Farace, P; Galiè, M; Merigo, F; Daducci, A; Calderan, L; Nicolato, E; Degrassi, A; Pesenti, E; Sbarbati, A; Marzola, P

    2009-01-01

    Dynamic contrast-enhanced (albumin-Gd-DTPA) magnetic resonance imaging, performed during 2 weeks of daily administration of an inhibitor of tyrosine kinase receptors (SU6668) in an HT-29 colon carcinoma model, revealed the onset of a hyper-enhancing rim, not observed in untreated tumours. To account for tissue heterogeneity in the quantitative analysis, we segmented tumours into three subunits automatically identified by cluster analysis of the enhancement curves using a k-means algorithm. Transendothelial permeability (Kps) and fractional plasma volume (fPV) were calculated in each subunit. An avascular and necrotic region, an intermediate zone and a well-vascularised periphery were reliably identified. During untreated tumour growth, the identified sub-regions did not substantially change their enhancement pattern. Treatment with SU6668 induced major changes at tumour periphery where a significant increase of Kps and fPV was observed with respect to control tumours. Histology revealed a sub-capsular layer composed of hyper-dense viable tumour cells in the periphery of untreated tumours. The rim of viable neoplastic cells was reduced in treated tumours, and replaced by loose connective tissue characterised by numerous vessels, which explains the observed hyper-enhancement. The present data show a peripheral abnormal development of cancer-associated stroma, indicative of an adaptive response to anti-angiogenic treatment. PMID:19384298

  7. Resilience in Community: A Social Ecological Development Model for Young Adult Sexual Minority Women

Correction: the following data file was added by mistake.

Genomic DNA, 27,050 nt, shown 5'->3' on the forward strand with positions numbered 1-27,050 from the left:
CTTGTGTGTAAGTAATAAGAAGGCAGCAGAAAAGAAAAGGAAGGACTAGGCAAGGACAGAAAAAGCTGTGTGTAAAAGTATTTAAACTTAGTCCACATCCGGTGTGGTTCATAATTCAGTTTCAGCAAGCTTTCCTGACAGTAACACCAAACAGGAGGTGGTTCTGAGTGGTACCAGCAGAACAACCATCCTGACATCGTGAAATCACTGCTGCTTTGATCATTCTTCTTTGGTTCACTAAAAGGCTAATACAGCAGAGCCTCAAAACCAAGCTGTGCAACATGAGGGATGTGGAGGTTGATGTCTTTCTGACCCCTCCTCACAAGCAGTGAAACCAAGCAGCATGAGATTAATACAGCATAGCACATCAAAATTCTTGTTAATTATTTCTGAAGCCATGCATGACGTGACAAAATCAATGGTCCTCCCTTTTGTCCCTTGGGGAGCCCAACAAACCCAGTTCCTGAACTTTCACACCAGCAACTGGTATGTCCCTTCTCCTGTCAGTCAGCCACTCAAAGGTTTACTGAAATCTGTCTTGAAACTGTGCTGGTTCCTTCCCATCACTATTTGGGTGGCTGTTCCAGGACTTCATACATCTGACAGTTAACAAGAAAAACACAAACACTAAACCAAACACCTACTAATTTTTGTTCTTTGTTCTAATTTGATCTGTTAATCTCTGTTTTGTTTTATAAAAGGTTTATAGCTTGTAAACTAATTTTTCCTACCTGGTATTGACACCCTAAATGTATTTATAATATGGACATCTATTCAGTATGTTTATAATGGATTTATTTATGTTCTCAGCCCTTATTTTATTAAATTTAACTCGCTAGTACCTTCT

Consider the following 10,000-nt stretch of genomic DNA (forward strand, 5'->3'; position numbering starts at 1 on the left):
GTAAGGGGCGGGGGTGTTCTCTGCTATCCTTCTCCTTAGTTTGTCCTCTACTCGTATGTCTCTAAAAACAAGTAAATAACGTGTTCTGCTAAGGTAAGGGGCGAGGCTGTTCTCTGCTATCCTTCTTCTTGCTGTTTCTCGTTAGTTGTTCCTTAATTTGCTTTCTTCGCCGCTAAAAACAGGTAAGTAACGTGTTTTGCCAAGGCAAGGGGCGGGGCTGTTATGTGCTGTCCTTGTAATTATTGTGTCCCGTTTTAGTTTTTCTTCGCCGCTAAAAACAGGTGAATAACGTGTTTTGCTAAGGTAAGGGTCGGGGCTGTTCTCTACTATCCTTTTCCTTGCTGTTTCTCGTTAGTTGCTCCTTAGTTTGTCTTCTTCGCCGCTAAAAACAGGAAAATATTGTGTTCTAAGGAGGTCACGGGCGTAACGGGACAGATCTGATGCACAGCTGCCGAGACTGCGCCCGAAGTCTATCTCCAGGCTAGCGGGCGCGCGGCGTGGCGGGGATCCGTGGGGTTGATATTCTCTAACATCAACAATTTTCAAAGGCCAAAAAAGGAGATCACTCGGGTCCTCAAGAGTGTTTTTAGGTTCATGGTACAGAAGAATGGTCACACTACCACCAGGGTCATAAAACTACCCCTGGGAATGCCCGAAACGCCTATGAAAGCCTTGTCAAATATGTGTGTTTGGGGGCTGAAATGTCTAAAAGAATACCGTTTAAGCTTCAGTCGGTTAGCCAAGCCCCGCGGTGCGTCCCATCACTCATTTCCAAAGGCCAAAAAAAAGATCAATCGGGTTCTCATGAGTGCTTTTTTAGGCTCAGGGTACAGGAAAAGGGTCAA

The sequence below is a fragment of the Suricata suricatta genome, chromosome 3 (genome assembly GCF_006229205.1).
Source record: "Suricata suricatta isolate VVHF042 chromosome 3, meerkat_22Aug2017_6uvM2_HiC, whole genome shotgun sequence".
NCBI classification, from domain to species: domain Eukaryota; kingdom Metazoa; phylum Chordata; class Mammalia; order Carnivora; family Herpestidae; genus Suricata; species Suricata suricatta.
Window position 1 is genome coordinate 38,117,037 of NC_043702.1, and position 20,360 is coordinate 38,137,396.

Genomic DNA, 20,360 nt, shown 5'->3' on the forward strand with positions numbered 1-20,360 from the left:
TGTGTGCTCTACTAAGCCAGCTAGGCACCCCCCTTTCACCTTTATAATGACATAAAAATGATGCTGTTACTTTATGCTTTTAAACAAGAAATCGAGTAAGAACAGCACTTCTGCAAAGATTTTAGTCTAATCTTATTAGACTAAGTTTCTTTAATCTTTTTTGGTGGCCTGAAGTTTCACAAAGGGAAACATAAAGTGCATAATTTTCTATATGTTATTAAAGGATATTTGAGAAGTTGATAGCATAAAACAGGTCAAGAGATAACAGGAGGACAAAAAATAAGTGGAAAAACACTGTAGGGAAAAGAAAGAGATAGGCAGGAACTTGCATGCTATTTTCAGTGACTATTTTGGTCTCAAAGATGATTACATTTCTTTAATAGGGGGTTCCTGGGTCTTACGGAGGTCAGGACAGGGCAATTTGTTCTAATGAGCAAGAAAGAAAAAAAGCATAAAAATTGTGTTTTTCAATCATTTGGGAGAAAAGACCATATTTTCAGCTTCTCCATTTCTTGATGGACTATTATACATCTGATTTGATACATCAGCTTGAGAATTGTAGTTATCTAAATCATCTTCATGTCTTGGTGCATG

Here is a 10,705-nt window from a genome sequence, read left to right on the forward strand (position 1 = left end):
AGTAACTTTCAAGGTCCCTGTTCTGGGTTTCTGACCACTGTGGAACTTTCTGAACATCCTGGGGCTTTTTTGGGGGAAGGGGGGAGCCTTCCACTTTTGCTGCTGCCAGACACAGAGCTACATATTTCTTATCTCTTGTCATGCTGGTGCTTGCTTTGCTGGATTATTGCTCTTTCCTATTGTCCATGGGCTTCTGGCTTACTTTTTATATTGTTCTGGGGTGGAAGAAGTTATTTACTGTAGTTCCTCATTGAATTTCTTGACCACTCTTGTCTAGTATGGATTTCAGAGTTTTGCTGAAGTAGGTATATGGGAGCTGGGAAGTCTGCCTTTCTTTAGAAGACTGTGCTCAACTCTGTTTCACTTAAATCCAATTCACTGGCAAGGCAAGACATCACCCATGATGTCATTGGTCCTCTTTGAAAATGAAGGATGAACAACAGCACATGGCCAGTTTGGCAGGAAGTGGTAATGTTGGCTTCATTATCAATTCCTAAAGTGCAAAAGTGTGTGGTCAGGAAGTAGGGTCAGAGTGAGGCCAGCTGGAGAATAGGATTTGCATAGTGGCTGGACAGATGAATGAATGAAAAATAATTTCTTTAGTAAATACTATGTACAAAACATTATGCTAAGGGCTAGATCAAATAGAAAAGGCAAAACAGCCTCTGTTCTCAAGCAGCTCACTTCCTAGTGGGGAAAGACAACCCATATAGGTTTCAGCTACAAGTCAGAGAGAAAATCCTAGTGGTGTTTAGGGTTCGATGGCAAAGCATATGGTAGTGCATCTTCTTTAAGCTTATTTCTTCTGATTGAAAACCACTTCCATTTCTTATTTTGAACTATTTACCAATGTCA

PubMed Central

    Zimmerman, Lindsey; Darnell, Doyanne A.; Rhew, Isaac C.; Lee, Christine M.; Kaysen, Debra

    2015-01-01

    Family support and rejection are associated with health outcomes among sexual minority women (SMW). We examined a social ecological development model among young adult SMW, testing whether identity risk factors or outness to family interacted with family rejection to predict community connectedness and collective self-esteem. Lesbian and bisexual women (N = 843; 57% bisexual) between the ages of 18–25 (M = 21.4; SD = 2.1) completed baseline and 12-month online surveys. The sample identified as White (54.2%), multiple racial backgrounds (16.6%), African American (9.6%) and Asian/Asian American (3.1%); 10.2% endorsed a Hispanic/Latina ethnicity. Rejection ranged from 18–41% across family relationships. Longitudinal regression indicated that when outness to family increased, SMW in highly rejecting families demonstrated resilience by finding connections and esteem in sexual minority communities to a greater extent than did non-rejected peers. But, when stigma concerns, concealment motivation, and other identity risk factors increased over the year, high family rejection did not impact community connectedness and SMW reported lower collective self-esteem. Racial minority SMW reported lower community connectedness, but not lower collective self-esteem. Families likely buffer or exacerbate societal risks for ill health. Findings highlight the protective role of LGBTQ communities and normative resilience among SMW and their families. PMID:25572956

  8. Increased apoptosis and abnormal visual behavior by histone modifications with exposure to para-xylene in developing Xenopus.

    PubMed

    Gao, Juanmei; Ruan, Hangze; Qi, Xianjie; Guo, Xia; Zheng, Jingna; Liu, Cong; Fang, Yanxiao; Huang, Minjiao; Xu, Miao; Shen, Wanhua

    2016-09-01